“We still tracked everything live,” Sam points out, “but this record is a bit more edited and overdubbed than previous ones. The production definitely utilised more digital recording techniques. We still generated a lot through playing and improvisation, but then we'd take the material, work with it in the computer, and go back and forth through this several times.” Make no mistake, though, in spite of all of these changes and steps in new directions, 'Swisher' is still very much a Blondes album cut from the same humanistic, euphoric cloth as the rest of their oeuvre. “We are still always trying to find ecstatic trance moments,” Zach says. “A lot of it is about trying to summon that energy of being there and dancing in bliss. It's still in there, a bit darker for sure, but the way we build things, we're still making body music.” DJ Mag only has to close our eyes and lose ourselves in standout tracks like album-closer 'Elise' for a bit until we are immersed in that powerful moment of pure ecstasy, that feeling of truly being there.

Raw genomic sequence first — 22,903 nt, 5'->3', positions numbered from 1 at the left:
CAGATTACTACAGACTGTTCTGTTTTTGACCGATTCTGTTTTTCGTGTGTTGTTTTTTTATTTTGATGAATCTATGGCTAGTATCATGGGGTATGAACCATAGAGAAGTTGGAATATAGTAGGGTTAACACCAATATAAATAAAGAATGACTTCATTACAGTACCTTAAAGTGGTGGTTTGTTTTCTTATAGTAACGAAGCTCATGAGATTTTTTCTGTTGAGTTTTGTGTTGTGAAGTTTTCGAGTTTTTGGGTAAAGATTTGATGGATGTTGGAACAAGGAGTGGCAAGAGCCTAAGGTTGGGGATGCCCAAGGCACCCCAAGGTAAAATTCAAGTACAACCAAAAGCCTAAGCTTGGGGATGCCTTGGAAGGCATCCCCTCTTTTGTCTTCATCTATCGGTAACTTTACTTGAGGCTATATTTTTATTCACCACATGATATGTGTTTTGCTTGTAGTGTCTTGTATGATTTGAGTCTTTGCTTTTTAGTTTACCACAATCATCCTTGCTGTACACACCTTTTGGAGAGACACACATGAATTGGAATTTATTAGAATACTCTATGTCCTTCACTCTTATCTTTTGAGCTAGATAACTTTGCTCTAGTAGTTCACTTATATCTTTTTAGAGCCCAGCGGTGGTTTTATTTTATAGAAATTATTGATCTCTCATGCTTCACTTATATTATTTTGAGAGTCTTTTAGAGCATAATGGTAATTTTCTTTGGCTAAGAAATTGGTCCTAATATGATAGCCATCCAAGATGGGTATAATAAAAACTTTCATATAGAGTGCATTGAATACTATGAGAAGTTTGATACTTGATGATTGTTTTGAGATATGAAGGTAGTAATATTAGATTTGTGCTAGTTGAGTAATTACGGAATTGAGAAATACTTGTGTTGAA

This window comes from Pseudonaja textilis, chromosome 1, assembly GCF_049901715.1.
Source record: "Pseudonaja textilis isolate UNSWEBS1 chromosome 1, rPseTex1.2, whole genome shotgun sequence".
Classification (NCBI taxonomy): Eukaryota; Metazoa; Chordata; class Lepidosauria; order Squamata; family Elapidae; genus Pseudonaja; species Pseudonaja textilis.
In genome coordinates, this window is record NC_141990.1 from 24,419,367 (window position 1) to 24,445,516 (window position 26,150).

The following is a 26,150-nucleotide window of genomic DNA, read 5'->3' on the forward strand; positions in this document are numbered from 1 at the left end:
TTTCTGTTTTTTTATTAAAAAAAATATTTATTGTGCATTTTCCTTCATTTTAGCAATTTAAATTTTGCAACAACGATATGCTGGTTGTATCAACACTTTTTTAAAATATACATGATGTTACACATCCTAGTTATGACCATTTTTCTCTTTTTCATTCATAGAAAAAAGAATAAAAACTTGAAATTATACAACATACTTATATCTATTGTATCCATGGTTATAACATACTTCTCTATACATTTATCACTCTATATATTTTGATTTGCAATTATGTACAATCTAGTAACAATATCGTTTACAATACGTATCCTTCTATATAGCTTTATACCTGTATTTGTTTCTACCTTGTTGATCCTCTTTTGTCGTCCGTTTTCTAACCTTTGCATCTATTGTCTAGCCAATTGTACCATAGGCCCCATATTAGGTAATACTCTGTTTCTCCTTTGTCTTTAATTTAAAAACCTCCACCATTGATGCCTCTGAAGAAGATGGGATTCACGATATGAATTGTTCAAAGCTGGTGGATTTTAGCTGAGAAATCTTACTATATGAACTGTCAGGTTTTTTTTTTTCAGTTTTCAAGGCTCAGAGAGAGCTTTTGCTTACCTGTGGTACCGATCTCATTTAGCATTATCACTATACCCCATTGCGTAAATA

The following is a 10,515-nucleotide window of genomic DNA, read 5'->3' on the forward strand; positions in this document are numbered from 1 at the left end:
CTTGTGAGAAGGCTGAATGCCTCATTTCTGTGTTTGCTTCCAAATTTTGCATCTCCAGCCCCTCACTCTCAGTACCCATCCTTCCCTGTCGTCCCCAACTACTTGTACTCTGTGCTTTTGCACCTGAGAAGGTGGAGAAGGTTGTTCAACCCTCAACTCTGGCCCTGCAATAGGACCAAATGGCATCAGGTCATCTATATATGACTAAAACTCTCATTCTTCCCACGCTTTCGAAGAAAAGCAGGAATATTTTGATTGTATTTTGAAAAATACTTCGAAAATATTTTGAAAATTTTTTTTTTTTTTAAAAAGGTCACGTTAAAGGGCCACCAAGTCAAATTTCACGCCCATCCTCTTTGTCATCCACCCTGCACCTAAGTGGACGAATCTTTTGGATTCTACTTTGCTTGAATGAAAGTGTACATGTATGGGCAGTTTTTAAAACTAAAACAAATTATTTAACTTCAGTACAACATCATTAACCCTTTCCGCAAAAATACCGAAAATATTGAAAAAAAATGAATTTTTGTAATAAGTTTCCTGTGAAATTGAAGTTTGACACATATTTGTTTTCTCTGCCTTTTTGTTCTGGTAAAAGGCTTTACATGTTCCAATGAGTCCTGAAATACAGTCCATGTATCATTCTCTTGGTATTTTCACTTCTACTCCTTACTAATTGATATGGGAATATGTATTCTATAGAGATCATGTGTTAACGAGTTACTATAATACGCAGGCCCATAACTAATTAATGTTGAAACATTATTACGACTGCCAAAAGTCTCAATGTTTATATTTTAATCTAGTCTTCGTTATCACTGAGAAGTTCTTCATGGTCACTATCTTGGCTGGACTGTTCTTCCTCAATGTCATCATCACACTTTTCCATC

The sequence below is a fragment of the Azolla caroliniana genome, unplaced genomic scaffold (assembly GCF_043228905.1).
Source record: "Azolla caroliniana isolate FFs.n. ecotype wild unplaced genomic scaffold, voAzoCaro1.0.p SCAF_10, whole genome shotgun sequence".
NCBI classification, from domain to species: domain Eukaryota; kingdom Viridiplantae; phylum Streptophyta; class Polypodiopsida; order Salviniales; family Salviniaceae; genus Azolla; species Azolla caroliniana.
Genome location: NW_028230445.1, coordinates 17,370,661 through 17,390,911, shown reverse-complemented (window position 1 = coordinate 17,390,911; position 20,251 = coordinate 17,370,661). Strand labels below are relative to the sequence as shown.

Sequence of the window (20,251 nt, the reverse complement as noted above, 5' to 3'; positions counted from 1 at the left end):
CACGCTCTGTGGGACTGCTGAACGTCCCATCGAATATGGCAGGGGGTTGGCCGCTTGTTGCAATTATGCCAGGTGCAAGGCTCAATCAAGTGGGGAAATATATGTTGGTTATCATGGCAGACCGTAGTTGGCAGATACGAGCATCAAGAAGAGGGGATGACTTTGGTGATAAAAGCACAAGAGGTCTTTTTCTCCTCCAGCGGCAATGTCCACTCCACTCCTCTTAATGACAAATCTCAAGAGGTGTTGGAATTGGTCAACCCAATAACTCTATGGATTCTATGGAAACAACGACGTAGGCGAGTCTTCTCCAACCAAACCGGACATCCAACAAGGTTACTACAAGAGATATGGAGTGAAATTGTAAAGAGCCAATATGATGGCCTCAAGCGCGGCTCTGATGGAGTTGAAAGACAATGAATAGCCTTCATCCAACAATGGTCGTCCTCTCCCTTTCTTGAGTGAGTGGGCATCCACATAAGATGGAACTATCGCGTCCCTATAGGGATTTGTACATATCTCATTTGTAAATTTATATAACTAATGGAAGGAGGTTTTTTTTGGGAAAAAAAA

Isn't trance, if you're in an underground electronic band from Brooklyn, a dirty word given its mainstream American associations though? “It is,” Sam laughs. “We obviously have some euphoric chord progressions, but we're not like these pop artists doing this. It's interesting looking at the cultural thing surrounding it, and how it's perhaps shaped us and similar artists. At the same time that we've been doing stuff, there's been the rise in EDM. This phenomenon has also pushed people who are into house out into further, more fringe music like more abstract strains of techno.